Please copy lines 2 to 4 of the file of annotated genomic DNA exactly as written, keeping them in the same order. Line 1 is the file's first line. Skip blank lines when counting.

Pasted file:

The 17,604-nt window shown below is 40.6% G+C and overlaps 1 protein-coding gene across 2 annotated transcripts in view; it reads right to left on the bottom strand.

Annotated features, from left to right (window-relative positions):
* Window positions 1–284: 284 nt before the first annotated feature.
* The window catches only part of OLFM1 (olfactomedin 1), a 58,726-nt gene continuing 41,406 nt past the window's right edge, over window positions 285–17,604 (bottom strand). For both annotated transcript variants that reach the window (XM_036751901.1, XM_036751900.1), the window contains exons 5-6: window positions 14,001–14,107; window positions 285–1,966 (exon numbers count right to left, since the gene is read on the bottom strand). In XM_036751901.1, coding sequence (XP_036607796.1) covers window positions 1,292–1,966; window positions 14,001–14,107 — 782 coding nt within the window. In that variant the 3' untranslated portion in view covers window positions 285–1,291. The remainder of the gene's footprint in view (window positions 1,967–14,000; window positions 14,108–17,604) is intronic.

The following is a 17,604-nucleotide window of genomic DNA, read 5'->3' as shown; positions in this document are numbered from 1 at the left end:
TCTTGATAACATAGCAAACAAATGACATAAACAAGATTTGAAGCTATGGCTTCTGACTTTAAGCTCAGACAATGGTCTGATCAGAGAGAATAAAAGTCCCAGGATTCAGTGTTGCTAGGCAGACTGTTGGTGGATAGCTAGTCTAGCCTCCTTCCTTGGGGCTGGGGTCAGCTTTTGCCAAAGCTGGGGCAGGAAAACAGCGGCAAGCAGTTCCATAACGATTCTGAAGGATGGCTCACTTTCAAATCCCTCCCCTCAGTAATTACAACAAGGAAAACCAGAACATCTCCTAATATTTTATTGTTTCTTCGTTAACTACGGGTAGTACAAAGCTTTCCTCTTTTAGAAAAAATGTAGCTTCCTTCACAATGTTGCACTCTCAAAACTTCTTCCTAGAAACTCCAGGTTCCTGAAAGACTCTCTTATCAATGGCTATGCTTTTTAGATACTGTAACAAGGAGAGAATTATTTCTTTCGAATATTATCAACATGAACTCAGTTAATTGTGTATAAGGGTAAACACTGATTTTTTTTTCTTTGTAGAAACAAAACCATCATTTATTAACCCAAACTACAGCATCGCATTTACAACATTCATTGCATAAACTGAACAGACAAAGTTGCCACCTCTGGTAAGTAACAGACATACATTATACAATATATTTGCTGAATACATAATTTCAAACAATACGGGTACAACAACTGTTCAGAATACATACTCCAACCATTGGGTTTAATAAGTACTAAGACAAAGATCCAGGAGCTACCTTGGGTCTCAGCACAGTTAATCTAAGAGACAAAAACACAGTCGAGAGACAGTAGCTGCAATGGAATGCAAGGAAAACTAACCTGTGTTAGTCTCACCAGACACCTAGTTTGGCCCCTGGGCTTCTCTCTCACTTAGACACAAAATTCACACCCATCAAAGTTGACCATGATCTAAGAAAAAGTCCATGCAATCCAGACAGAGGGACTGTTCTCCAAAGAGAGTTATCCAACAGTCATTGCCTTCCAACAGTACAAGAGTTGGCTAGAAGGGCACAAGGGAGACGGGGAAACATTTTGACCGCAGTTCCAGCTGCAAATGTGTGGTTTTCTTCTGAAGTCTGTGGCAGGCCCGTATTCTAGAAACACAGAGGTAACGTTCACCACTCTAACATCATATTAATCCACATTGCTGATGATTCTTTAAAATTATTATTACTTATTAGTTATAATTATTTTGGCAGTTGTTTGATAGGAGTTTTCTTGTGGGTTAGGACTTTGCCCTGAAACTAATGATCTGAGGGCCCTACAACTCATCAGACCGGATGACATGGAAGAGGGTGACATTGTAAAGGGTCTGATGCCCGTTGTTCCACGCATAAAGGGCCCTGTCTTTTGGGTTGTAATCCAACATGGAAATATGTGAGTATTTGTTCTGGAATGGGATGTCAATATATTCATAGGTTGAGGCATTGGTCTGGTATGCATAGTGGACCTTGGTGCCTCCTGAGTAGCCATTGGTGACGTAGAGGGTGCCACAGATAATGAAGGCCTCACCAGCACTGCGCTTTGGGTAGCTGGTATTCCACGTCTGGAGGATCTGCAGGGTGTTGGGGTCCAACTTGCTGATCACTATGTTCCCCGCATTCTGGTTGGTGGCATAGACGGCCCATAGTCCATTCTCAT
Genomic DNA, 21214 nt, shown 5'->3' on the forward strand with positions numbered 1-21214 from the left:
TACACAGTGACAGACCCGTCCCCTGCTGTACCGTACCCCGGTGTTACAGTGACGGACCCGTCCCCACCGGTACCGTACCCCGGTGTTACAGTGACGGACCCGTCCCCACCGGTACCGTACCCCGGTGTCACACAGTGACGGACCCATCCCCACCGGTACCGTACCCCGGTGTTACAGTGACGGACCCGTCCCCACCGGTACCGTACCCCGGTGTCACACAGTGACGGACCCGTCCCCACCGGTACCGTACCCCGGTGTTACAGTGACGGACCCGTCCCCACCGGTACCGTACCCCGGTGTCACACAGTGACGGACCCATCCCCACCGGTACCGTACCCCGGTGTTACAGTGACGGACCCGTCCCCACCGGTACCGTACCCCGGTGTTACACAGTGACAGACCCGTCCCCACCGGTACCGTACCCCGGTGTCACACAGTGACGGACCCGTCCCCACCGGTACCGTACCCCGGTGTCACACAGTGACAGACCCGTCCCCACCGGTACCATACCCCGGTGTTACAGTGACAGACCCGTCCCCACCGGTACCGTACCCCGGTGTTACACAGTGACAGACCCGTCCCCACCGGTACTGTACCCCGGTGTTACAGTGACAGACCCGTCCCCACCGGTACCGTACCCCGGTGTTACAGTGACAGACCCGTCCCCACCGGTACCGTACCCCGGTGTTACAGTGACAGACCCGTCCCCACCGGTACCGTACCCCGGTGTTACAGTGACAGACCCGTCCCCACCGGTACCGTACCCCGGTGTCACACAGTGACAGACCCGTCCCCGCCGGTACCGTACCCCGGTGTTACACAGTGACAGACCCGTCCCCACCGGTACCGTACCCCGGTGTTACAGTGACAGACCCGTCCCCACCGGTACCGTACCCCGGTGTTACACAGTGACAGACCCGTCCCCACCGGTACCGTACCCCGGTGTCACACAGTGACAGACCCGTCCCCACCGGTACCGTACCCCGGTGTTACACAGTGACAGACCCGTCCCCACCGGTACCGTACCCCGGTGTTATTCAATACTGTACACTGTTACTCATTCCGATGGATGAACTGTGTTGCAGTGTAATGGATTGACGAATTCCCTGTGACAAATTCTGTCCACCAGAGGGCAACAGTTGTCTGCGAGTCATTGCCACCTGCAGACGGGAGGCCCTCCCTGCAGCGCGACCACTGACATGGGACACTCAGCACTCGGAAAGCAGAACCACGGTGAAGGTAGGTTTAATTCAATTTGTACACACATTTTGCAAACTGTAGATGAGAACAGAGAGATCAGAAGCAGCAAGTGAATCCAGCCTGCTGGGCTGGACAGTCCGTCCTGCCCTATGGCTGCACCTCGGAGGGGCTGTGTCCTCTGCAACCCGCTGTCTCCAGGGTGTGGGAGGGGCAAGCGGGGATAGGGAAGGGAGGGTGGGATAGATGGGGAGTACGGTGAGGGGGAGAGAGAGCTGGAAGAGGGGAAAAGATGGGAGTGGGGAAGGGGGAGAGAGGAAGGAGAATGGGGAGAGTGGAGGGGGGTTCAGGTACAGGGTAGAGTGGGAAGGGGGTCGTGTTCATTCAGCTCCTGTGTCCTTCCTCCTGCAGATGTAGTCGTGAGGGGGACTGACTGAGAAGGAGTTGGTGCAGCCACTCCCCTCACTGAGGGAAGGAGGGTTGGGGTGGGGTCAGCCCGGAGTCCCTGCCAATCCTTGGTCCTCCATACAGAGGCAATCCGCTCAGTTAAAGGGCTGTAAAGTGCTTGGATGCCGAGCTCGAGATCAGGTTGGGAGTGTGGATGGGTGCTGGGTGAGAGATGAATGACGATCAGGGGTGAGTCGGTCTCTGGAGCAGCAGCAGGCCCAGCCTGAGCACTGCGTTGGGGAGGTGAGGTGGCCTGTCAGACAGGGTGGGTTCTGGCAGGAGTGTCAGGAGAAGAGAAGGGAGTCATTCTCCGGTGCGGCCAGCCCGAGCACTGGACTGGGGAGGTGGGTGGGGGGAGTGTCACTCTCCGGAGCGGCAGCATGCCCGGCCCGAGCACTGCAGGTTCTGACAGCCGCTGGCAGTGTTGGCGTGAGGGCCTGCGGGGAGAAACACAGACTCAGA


Annotated features, from left to right (window-relative positions):
* Window positions 1–284: 284 nt before the first annotated feature.
* The window catches only part of OLFM1 (olfactomedin 1), a 58,726-nt gene continuing 41,406 nt past the window's right edge, over window positions 285–17,604 (bottom strand). For both annotated transcript variants that reach the window (XM_036751901.1, XM_036751900.1), the window contains exons 5-6: window positions 14,001–14,107; window positions 285–1,966 (exon numbers count right to left, since the gene is read on the bottom strand). In XM_036751901.1, coding sequence (XP_036607796.1) covers window positions 1,292–1,966; window positions 14,001–14,107 — 782 coding nt within the window. In that variant the 3' untranslated portion in view covers window positions 285–1,291. The remainder of the gene's footprint in view (window positions 1,967–14,000; window positions 14,108–17,604) is intronic.